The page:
Police load a truck with seized safrole oil, used to produce MDMA, also known as ecstasy, during a raid in Phnom Penh in 2012. Photo Supplied

By May 2010, mephedrone had been detected in all EU states reporting to Interpol, as well as in Croatia and Norway.

“The appearance of mephedrone, and the ensuing legal and chemical chaos that is the so-called ‘legal highs scene’ can be traced directly to the UN’s burning of 33 tonnes of safrole in Cambodia in 2008,” said Michael Power, author of Drug 2.0. “The same thing happened in Thailand in 2010, but had less impact, as alternative precursors have now been found to safrole.”

However, alternative highs have had deadly consequences. PMMA and the semi-analogous PMA have led to deaths in England and Wales, Northern Ireland, Scotland, the US, Canada, Denmark, Norway and Australia.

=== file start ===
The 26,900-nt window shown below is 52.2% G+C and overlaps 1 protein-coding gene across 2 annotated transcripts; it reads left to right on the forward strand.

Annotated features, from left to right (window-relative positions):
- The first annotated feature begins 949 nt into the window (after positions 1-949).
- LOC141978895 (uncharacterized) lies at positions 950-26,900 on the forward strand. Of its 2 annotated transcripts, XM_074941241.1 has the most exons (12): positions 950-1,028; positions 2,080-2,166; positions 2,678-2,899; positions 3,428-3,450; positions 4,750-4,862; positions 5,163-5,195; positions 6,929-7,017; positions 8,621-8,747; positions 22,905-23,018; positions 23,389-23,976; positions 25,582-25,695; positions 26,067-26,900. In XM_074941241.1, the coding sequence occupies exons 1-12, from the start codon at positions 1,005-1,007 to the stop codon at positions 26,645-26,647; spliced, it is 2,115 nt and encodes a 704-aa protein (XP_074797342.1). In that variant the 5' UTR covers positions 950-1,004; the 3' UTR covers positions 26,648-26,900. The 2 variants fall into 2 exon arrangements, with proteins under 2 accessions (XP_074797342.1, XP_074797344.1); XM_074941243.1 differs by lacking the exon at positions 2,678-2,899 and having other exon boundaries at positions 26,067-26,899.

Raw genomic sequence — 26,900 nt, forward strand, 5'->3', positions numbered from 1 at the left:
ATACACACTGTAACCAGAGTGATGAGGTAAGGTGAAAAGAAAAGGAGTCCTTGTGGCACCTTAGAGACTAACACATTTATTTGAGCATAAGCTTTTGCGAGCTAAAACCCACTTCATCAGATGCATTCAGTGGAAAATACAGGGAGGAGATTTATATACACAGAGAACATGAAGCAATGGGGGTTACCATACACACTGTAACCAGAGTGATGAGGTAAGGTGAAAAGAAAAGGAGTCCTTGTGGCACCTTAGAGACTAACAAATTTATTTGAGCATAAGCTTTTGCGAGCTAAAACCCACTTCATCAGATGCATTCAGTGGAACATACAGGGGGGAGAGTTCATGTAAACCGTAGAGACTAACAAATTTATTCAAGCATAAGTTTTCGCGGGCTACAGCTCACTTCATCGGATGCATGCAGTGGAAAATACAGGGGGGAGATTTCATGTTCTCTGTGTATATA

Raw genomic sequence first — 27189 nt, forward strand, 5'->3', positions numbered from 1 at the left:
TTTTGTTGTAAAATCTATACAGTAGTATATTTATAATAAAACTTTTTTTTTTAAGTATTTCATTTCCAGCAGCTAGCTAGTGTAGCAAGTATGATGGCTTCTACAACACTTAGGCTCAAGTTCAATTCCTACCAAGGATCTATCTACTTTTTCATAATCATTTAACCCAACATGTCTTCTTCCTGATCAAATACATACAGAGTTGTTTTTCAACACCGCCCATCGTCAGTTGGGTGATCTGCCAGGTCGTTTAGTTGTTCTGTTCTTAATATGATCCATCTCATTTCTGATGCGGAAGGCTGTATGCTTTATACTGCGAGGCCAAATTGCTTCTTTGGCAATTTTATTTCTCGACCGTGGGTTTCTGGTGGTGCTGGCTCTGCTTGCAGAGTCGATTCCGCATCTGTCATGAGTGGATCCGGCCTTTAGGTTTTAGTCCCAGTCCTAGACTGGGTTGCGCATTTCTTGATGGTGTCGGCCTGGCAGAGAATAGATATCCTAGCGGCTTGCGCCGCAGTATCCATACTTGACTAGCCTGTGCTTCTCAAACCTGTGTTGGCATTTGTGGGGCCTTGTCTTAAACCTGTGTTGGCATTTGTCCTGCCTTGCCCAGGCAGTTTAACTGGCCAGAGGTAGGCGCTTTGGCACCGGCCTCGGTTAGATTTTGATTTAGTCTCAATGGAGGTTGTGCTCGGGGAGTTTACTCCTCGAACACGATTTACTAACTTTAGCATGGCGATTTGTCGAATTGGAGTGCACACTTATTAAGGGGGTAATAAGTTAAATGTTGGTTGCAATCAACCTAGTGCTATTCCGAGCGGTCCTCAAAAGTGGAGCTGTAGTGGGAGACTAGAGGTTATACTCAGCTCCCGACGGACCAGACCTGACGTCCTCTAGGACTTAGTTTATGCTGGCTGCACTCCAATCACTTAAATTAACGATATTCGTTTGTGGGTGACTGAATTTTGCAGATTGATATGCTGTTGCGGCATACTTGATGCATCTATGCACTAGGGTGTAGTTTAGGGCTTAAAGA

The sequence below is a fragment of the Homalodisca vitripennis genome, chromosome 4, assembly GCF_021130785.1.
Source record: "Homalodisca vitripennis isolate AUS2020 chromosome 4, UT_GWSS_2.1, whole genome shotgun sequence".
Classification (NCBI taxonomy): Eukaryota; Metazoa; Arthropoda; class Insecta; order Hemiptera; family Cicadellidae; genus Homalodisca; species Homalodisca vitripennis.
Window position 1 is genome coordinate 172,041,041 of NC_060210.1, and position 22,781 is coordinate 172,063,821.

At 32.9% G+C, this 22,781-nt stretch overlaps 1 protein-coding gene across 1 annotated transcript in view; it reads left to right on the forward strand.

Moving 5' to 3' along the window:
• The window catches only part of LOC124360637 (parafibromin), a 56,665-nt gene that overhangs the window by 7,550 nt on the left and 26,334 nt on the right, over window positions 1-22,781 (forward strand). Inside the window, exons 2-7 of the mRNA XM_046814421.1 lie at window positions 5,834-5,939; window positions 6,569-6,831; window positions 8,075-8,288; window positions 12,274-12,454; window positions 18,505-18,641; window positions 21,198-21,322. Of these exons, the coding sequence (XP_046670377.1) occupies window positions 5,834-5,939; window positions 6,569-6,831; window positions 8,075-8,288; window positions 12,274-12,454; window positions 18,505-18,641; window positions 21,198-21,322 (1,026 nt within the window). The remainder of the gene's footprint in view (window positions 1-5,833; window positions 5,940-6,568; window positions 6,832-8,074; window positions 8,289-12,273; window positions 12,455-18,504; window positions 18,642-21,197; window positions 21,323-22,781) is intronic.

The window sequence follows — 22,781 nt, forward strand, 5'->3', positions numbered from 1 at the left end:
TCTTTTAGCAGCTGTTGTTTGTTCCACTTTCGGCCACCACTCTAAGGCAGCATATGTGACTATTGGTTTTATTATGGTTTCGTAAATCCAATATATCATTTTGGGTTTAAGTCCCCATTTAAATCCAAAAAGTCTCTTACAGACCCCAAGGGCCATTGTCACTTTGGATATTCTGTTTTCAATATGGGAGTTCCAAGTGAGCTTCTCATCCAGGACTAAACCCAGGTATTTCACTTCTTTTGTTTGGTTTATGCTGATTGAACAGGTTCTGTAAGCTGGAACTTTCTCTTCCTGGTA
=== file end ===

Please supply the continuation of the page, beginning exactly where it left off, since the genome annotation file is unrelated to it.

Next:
Just last week, at the beginning of this year, four men in England who thought they were taking MDMA died with PMMA found in their blood stream, according to British media.

But safrole hasn’t disappeared. In Cambodia, seizures of safrole continue, albeit on a declining scale.

Last August, more than 3,200 litres of safrole oil were found stashed in 109 cases buried underground in Pursat.

“There's still oil coming through Phnom Penh,” said Toby Eastoe, Cardomom Mountains project coordinator for Conservation International.

Eastoe added that he’s not sure where or even if production is still happening. An aerial survey of the wildlife sanctuary revealed no stills or refineries, but that doesn’t mean they don’t exist elsewhere.

“After the seizures, it shifted so they’d log the mreah prov trees and take the logs out the forest like any other wood. The [safrole producing] factories could be located anywhere in the country,” Eastoe said.

The National Anti-Drug Commission insisted that safrole production was over, with “no more happening in Cambodia”, but conservationists said that’s unlikely to be the case.

“It’s too profitable,” said Tuy Sereivathana, country director of Fauna and Flora. ADDITIONAL REPORTING BY PECH SOTHEARY